No charges will be filed against the organizers of the June 2000 outdoor rock festival in Copenhagen that resulted in the deaths of nine young men two years ago, a state prosecutor said after the conc
No charges will be filed against the organizers of the June 2000 outdoor rock festival in Copenhagen that resulted in the deaths  of nine young men two years ago, a state prosecutor said after the conclusion of a second inquiry. Last year, the Danish government ordered the inquiry into why the organizers of the multi-artist Roskilde festival didn't stop a set by Pearl Jam on June 30, 2000, when they realized the crowd of up to 50,000 people was being pressed against the stage. In addition to the fatalities, 43 people were injured.
The investigation also was to establish who had the authority to stop the concert at Roskilde, 25 miles west of Copenhagen. An initial report published in December 2000 concluded that "a chain of unfortunate circumstances" led to the deaths after poor sound in the back prompted fans to surge forward.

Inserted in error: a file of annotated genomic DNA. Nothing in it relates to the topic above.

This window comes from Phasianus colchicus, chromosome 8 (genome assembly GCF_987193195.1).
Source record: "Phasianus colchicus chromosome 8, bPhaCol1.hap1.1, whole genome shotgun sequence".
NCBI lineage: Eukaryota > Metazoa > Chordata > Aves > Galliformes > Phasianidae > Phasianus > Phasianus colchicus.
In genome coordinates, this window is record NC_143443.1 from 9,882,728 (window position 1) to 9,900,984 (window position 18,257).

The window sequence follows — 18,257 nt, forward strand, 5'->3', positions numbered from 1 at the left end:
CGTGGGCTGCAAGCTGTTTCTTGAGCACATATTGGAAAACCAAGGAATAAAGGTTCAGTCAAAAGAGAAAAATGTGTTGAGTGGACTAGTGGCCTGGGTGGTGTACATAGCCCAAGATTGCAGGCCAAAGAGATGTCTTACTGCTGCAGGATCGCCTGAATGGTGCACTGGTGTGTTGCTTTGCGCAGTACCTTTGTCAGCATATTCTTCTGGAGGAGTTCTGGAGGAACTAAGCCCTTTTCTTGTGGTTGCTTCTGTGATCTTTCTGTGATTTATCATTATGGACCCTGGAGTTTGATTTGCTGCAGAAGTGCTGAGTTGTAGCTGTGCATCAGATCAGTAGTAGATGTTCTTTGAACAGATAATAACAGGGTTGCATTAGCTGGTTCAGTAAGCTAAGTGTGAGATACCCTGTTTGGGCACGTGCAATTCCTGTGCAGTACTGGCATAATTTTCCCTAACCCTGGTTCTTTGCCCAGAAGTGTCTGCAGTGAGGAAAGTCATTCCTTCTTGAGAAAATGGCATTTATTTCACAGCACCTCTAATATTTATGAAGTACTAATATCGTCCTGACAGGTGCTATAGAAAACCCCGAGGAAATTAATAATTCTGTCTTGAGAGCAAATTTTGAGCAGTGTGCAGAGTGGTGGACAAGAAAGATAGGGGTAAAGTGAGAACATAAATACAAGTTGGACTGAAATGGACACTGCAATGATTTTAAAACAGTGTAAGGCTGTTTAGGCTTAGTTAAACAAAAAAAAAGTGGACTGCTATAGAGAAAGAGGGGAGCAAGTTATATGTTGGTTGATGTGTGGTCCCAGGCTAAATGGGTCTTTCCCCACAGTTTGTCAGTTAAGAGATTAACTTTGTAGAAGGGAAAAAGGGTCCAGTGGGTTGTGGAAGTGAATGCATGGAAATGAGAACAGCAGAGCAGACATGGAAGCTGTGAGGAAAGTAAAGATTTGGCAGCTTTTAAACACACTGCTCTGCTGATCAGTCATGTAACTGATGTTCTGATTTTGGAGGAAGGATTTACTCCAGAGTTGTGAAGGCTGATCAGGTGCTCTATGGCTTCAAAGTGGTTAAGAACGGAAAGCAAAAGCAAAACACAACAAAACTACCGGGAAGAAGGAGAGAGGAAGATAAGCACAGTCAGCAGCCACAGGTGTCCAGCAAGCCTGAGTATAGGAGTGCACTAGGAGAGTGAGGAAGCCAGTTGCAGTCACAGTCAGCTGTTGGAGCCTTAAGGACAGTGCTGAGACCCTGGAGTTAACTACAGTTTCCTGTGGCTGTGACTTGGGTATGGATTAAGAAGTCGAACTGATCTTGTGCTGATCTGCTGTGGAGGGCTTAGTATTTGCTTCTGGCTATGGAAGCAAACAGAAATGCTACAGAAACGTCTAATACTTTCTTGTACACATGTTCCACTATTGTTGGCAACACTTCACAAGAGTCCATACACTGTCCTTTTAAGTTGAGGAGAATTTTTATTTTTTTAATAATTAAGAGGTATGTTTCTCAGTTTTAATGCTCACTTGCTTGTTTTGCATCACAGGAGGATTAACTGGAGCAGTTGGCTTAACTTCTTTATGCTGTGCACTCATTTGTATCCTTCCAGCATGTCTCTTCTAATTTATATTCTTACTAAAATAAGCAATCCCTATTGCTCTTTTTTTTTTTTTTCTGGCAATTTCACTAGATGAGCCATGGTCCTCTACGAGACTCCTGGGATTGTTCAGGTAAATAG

"No charges will be filed against any people in this case," state prosecutor Erik Merlung said in a statement yesterday (June 11). "There is no reason to presume that something punishable has been done." However, the prosecutor noted that the festival organizers had no clear policy on stopping a show or communicating with large crowds about accidents. The festival management said it would review the results of the investigation "to find ways to make further security improvements."
The report was to be included in a government brochure that will be sent to organizers of all large outdoor events, police districts, and emergency services.
The Roskilde rock festival, one of Europe's oldest, first was held in 1971 and was inspired by the 1969 Woodstock festival in upstate New York.
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